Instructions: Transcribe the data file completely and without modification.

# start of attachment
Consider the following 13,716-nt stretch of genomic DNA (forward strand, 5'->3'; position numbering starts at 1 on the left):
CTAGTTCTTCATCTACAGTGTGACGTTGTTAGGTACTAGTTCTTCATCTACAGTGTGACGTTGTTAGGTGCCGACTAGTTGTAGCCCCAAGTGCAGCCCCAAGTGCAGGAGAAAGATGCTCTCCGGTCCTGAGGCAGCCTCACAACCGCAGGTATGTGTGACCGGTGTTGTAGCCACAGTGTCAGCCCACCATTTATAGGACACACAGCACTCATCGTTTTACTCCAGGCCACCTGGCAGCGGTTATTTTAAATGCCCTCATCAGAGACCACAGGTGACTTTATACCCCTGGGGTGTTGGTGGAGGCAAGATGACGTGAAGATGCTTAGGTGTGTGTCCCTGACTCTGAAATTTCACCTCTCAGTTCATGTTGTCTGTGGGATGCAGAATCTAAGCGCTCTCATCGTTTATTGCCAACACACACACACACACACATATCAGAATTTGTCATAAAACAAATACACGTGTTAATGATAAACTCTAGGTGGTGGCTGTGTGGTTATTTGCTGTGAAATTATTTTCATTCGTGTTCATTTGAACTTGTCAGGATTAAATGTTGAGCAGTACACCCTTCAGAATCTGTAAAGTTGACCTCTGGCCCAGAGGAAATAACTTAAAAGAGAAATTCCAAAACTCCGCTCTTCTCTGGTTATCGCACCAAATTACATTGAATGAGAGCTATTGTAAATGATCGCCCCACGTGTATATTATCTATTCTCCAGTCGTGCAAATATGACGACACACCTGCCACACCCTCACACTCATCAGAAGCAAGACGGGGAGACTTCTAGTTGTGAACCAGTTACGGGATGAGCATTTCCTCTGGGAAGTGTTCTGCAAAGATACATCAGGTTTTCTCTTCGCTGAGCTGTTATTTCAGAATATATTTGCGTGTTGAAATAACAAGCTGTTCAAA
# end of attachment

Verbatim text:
Consider the following 13,716-nt stretch of genomic DNA (forward strand, 5'->3'; position numbering starts at 1 on the left):
CTAGTTCTTCATCTACAGTGTGACGTTGTTAGGTACTAGTTCTTCATCTACAGTGTGACGTTGTTAGGTGCCGACTAGTTGTAGCCCCAAGTGCAGCCCCAAGTGCAGGAGAAAGATGCTCTCCGGTCCTGAGGCAGCCTCACAACCGCAGGTATGTGTGACCGGTGTTGTAGCCACAGTGTCAGCCCACCATTTATAGGACACACAGCACTCATCGTTTTACTCCAGGCCACCTGGCAGCGGTTATTTTAAATGCCCTCATCAGAGACCACAGGTGACTTTATACCCCTGGGGTGTTGGTGGAGGCAAGATGACGTGAAGATGCTTAGGTGTGTGTCCCTGACTCTGAAATTTCACCTCTCAGTTCATGTTGTCTGTGGGATGCAGAATCTAAGCGCTCTCATCGTTTATTGCCAACACACACACACACACACATATCAGAATTTGTCATAAAACAAATACACGTGTTAATGATAAACTCTAGGTGGTGGCTGTGTGGTTATTTGCTGTGAAATTATTTTCATTCGTGTTCATTTGAACTTGTCAGGATTAAATGTTGAGCAGTACACCCTTCAGAATCTGTAAAGTTGACCTCTGGCCCAGAGGAAATAACTTAAAAGAGAAATTCCAAAACTCCGCTCTTCTCTGGTTATCGCACCAAATTACATTGAATGAGAGCTATTGTAAATGATCGCCCCACGTGTATATTATCTATTCTCCAGTCGTGCAAATATGACGACACACCTGCCACACCCTCACACTCATCAGAAGCAAGACGGGGAGACTTCTAGTTGTGAACCAGTTACGGGATGAGCATTTCCTCTGGGAAGTGTTCTGCAAAGATACATCAGGTTTTCTCTTCGCTGAGCTGTTATTTCAGAATATATTTGCGTGTTGAAATAACAAGCTGTTCAAA